The objective of the study was to determine the circadian variation in CH4 emission from cattle fed ryegrass-based pasture offered in two meals a day and identify factors that affect this circadian variation. Methane emission data (expressed as g/d) of 15 respiration chamber trials with growing beef cattle (six trials) or non-lactating (three trials) and lactating (six trials) dairy cows was analysed. Minimum CH4 production rate, measured approximately every 3 minutes, in the 24 h day, among the 15 trials ranged from 51 g/d to 217 g/d, and maximum CH4 production rate ranged from 152 g/d to 471 g/d. The ratio of maximum to minimum CH4 production rate, indicating absolute circadian variation, among the 15 trials, ranged from 1.8-fold to 4.4-fold. This ratio correlated negatively with feeding level (r =- 0.57; P < 0.05) and within the growing and non-lactating cattle dataset, the ratio also correlated negatively with forage neutral and acid detergent fibre concentration (r = -0.74; P < 0.10) and positively with crude protein concentration (r = 0.77; P < 0.10). In summary, the magnitude of circadian variation in CH4 emissions decreased with increasing feeding level over the whole dataset and also with changing pasture composition within the growing and non-lactating animal dataset.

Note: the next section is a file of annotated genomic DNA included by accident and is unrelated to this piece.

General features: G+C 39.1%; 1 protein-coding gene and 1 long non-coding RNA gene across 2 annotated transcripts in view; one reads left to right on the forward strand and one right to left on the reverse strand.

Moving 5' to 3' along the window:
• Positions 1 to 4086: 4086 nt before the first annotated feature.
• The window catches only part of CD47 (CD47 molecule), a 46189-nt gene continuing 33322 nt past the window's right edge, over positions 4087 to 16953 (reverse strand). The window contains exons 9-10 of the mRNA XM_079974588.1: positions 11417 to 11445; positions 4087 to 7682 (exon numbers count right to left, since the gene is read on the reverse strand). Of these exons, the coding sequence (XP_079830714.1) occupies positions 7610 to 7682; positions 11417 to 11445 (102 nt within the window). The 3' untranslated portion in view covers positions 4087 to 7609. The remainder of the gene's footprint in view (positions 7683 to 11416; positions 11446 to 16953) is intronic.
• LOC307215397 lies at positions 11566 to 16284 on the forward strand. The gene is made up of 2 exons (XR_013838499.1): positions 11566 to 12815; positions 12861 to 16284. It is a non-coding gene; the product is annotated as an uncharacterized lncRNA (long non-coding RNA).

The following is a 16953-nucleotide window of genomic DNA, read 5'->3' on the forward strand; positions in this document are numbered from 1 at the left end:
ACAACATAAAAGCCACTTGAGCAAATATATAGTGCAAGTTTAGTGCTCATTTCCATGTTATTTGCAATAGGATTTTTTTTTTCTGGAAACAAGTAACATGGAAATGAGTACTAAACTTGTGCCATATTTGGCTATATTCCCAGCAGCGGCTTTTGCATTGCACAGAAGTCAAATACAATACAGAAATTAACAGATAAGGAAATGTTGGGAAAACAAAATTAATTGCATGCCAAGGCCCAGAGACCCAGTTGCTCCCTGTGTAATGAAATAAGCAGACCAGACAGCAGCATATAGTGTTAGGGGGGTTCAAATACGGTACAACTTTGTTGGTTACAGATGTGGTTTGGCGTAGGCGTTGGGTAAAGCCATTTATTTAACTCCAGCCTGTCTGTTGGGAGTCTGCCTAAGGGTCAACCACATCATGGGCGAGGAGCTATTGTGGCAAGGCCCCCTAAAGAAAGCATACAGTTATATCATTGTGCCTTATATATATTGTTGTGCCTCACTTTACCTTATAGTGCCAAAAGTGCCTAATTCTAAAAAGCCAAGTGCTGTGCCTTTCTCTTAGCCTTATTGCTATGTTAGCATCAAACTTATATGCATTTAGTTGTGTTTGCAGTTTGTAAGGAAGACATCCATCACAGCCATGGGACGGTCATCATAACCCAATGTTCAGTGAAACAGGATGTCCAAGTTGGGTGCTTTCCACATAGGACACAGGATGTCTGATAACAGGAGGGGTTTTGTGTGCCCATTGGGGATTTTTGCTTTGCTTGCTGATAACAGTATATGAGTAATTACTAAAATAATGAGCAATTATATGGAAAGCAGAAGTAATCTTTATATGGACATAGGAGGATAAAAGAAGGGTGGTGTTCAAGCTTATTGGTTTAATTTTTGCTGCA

AA, Biswas, and A Jonker

New Zealand Journal of Animal Science and Production, Volume 79, Palmerston North, 61-64, 2019
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